Mark showed me pictures of a previous project in which wallpaper was hung against the blinds that cover the windows of the gallery. I thought it was a great idea to create posters for six poems and to have them cover the blinds. I wanted to decorate the posters with pictures that are related to medical science so I spent a few days searching in the database of Wellcome Images.
Several images were selected. I found a great lithograph from an anatomy atlas that would become part of all the posters. After that, I had to sort out the copyright license. As long as I put a notification in the posters, it was fine so I continued by designing the posters in Publisher. Mark showed me the colours that are used by The Infirmary museum in its branding guidelines. I used these colours in my design for the posters. For font, I chose Courier New because it matched with the history of the building; courier looks like the font of an old-fashioned typewriter. Font size depended on the size of the posters. Designing the posters was a challenge due to the copyright, the different sizes and editing the picture. In week five we were finally able to send the posters to the printer of the University of Worcester. The biggest posters were 260 by 120 centimetres.
Mark wanted me to use the community case in the corner of the gallery. At the time, it featured works by poet Sipho Eric Dube. I decided that the case would include one of the seven chosen poems. The community case was a great, little project for me. I sketched my ideas first and then we had to do a bit of altering. I came up with the idea to make a brain of steel wool with paperclips and red thread that represents the veins. Matthew’s poems would flow out of the brain and spill out of the case, onto the floor. As the poem flowed out, its font would become bigger and more disruptive which represents the growing chaos of psychosis.
For this exhibit, I chose the poem ‘Controlled by Electricity and a Bush.’ It tells how Matthew has a psychotic episode in an electronics store. Although this would be a very dramatic story, Matthew tells it in a very dry, matter-of-fact tone which shows how this is a normal part of his life. I thought that was very touching. I got all the materials from Worcester’s city centre shops and spent two afternoons surrounded by steel wool and threads. The end result looks very good.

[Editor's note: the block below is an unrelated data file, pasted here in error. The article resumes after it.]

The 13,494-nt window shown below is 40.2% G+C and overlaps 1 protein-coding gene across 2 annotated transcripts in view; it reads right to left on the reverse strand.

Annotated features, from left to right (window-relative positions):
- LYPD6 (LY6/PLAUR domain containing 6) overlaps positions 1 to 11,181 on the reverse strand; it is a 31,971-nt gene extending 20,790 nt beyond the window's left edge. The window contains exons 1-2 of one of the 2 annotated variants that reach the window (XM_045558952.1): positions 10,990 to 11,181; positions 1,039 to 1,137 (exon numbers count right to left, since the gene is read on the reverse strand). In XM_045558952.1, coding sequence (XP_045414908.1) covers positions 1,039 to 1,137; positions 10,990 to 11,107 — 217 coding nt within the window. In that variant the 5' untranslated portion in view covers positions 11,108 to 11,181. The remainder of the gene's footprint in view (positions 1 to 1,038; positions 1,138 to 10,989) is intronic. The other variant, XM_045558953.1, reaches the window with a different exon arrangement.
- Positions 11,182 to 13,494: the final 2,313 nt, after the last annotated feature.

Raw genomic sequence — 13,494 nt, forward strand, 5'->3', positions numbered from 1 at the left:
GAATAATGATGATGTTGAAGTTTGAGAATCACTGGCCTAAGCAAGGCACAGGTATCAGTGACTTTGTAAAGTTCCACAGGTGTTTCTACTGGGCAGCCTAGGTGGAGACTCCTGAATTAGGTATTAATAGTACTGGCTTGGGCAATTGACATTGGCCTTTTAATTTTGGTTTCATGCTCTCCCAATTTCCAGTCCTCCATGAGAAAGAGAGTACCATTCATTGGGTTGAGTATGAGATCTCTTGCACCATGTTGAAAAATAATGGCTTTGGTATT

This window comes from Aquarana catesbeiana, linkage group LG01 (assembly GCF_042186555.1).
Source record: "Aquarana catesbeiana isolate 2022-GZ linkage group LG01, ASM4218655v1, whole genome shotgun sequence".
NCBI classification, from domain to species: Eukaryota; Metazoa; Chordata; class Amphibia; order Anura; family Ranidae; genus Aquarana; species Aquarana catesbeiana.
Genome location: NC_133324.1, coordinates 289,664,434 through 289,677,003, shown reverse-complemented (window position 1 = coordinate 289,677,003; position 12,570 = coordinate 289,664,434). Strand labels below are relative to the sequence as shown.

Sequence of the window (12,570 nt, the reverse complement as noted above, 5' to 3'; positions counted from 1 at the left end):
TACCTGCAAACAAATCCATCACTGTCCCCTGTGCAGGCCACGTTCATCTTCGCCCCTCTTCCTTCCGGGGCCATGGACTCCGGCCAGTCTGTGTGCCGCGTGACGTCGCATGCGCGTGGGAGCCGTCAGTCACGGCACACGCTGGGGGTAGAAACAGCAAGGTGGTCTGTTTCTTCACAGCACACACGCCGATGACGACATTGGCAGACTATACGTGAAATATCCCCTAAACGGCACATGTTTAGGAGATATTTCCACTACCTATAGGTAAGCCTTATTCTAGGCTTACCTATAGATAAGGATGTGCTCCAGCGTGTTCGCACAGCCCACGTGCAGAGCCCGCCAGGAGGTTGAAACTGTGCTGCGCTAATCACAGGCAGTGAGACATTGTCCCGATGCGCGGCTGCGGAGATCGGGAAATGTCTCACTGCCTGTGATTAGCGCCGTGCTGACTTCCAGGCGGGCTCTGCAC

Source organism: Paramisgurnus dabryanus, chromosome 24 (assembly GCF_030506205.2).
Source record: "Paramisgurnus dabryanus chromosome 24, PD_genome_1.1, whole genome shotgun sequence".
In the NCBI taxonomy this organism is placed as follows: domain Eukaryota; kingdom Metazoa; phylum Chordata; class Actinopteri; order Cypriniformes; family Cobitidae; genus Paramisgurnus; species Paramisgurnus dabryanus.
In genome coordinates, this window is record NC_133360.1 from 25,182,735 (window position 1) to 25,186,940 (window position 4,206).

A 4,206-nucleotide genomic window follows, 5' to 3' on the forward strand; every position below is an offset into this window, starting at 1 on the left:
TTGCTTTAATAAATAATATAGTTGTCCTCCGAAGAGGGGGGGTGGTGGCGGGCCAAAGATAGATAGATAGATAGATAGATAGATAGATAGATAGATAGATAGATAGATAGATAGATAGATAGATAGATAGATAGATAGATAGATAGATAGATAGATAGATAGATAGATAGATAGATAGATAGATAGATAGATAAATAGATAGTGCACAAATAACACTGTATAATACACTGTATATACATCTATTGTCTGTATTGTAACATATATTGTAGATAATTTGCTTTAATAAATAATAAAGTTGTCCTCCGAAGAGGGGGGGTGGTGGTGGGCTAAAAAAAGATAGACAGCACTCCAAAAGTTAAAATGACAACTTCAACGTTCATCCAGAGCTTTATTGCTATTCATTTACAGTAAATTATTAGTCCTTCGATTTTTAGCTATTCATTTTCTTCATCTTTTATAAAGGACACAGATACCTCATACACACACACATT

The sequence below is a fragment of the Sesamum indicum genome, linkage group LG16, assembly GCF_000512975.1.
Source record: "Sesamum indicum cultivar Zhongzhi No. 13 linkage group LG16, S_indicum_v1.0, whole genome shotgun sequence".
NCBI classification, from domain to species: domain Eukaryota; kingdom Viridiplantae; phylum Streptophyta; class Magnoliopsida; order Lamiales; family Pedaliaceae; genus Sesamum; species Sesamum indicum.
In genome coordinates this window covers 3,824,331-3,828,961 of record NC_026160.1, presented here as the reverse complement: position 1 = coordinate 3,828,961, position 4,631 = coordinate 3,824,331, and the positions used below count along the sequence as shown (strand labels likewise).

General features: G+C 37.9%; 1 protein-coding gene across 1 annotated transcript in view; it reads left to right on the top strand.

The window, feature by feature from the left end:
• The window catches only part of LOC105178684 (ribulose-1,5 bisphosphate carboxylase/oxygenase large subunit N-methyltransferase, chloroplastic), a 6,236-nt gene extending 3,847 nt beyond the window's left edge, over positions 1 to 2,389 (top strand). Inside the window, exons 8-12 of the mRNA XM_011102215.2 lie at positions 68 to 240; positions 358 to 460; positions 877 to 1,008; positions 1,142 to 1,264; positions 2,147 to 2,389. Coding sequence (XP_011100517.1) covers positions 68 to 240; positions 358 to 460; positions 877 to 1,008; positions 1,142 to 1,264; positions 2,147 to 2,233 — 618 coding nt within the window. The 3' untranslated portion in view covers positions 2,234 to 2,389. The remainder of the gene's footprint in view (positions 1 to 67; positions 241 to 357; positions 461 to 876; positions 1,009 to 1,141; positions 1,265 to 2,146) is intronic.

The most difficult part was getting the poem onto a cloth. I figured that this was the best way of conveying my idea of a story ‘spilling out’ of someone’s brain. The poem had to be printed out on transfer paper which had to be purchased via Amazon. The poem had to be printed in reverse and it took a few hours to figure out how to do that. Then we needed an Inkjet printer which was much harder to come by than expected. In the end, I could use the printer of the George Marshall Medical Museum. My colleague Zoe could provide us with an iron. Finally, I got to iron the poem onto a piece of cotton in week six. It took me an entire morning and a couple of hours in the afternoon. In the end, my knees hurt and the cloth was burned at a few places but it looks really nice. A few pins were needed to tuck in unneeded pieces of fabric. The community case is now finished with an accompanying text and a few finishing touches. It is difficult to open the community case by myself and I needed Lewis to help me with lifting it up. In the end, it all worked out fine.
This project required me to have problem-solving skills. In week seven we heard from the printer that the posters were too big. Thanks to everything I had learned before, it was really easy to redo the posters in a suitable size. We were able to hang the posters in my final week.
Lauren Romijn, MA student placement, University of Leicester